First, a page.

This particular painting is undoubtedly the most eminent portrait of his wife, Bella. He was known to have said that only love interests him and that he is in contact only with things that rotate around love. Chagall uses his art to serve as a memory of the Hasidic backgrounds and traditions of his Jewish history and heritage in an attempt to prevent them from disappearing. It is in his home town, Vitebsk, that he learnt to paint. In this painting, Bella with white Collar, there are two tiny individuals at the centre bottom right at the forefront of Bella’s portrait. As the couple’s daughter, Ida was born a year before this painting was done, it is thought that those two individuals depict the artist, Marc, and their daughter, Ida.

In this oil canvas, his brushes have danced with hues of azure blue for the sky with a light yellow shade in the distance depicting some sunlight, then shades of green in the shrubbery beneath and his Bella’s attire, a black gown with white sleeves and a white collar. Inspiration seems to have been drawn from the Assumption of the Virgin Mary. Bella’s larger than life size in comparison to her surroundings depicts how big a heart and how full of love Marc felt she was. It is said that when they first met, they immediately fell in love.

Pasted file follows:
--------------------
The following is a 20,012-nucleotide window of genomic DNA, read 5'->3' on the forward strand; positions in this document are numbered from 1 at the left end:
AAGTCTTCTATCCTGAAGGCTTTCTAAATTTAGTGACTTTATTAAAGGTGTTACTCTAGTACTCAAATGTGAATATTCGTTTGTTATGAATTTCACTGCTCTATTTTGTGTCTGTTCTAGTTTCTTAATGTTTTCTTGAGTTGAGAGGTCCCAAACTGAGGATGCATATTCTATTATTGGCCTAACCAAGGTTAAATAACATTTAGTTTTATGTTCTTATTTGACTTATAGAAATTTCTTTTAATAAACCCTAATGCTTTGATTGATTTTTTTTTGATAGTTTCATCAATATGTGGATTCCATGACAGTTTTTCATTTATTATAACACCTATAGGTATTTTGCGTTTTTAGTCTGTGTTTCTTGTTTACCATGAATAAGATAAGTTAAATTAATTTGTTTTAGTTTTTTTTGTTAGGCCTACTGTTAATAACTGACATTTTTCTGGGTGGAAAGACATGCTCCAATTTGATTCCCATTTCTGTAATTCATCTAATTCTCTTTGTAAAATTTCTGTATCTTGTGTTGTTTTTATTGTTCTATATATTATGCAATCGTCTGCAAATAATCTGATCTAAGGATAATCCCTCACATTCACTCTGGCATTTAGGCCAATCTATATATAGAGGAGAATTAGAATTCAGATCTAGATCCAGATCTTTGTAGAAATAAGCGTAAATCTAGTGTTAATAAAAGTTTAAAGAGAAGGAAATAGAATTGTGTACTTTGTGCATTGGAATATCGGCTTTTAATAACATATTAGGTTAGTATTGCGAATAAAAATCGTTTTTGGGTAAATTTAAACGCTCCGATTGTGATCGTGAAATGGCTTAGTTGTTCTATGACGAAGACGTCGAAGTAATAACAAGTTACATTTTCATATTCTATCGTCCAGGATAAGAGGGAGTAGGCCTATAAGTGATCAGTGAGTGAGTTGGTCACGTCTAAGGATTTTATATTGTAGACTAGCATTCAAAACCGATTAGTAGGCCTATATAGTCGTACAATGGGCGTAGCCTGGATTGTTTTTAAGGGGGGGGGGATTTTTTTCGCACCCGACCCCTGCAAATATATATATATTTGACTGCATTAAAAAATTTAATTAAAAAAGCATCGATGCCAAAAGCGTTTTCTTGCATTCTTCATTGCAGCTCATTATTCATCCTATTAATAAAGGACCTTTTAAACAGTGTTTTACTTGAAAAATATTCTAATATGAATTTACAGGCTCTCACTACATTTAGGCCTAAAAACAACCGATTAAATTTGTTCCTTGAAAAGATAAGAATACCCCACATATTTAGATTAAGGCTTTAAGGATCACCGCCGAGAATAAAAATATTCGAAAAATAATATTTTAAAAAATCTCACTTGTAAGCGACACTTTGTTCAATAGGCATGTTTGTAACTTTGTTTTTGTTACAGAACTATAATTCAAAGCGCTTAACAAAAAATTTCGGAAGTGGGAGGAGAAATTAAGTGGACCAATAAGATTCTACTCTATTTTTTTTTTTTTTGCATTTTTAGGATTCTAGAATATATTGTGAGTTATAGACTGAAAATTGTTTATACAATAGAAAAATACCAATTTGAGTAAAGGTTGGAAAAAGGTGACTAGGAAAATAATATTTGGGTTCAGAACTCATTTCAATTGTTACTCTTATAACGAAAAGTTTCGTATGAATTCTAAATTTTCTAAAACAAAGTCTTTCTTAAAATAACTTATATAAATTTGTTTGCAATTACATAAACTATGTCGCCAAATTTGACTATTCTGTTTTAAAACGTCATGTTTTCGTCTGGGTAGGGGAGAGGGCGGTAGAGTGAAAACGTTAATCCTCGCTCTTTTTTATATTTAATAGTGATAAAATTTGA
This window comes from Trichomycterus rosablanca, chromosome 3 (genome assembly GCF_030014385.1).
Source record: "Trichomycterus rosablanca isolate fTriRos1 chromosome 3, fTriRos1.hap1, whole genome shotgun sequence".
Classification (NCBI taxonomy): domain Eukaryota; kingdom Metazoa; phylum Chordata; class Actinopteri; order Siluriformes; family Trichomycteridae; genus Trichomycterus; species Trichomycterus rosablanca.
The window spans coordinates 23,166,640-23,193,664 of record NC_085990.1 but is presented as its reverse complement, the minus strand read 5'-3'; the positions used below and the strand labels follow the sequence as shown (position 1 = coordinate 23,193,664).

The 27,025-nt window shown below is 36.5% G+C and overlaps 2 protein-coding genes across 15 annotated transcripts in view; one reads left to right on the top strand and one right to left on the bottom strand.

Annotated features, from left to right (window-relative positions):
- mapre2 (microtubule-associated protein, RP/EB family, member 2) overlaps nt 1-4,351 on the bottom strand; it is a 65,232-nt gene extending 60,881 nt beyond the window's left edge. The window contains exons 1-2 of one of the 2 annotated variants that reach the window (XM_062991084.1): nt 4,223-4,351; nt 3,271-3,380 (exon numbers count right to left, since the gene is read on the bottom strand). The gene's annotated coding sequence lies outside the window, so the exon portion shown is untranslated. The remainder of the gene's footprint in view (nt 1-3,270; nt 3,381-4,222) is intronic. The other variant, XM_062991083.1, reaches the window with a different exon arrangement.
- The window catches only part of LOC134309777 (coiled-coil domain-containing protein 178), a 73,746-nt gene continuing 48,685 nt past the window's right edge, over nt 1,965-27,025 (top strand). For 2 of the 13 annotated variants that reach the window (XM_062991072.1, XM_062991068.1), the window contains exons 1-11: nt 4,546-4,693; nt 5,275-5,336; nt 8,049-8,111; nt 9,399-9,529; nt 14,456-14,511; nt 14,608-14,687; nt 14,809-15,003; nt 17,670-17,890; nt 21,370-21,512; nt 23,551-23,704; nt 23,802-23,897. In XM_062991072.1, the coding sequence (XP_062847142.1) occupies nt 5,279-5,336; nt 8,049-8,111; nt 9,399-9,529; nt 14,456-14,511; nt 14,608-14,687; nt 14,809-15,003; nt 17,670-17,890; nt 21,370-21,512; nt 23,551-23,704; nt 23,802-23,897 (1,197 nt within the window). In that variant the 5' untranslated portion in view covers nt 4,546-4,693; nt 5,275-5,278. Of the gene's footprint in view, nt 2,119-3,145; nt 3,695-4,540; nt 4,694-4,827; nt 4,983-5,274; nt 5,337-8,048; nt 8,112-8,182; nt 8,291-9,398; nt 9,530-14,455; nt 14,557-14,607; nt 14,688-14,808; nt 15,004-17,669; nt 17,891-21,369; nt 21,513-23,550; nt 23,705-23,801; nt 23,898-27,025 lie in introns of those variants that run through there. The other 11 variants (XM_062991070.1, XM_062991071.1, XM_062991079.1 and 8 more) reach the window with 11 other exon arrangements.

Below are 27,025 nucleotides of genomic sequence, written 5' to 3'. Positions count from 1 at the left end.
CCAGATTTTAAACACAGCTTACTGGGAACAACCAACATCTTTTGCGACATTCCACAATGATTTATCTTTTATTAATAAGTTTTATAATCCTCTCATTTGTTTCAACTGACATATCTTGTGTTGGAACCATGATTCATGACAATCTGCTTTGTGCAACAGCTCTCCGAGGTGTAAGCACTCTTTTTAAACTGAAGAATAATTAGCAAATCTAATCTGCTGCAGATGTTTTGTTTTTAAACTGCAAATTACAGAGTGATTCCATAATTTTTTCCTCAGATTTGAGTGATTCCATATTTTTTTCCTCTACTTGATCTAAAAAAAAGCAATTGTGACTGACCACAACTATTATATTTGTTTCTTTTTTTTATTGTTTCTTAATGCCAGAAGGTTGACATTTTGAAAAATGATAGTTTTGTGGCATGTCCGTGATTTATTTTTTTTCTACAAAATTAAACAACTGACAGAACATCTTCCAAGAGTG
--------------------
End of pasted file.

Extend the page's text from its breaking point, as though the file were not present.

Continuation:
The style of art used in this painting is that of modernism and cubism. There were several perspectives that directed Chagall's art, including Expressionism, Fauvism, Surrealism and Cubism. His use of innovative, quirky scenery and play with colour made him stand out from other painters and made his works popular. Although many modernist canvases technically approached their work in theory, the work of Chagall had a defined human eminence to it. Other defining factors that influenced his works were his fellow artists like Amedeo Modigliani, Robert Delaunay, and Chaim Soutine. He also drew influences from literary individuals as well; the likes of Guillaume Apollinaire, Fernand Leger, and Blaise Cendrars. This oil on canvas portrait painting is presently displayed at the Centre Pompidou in Paris.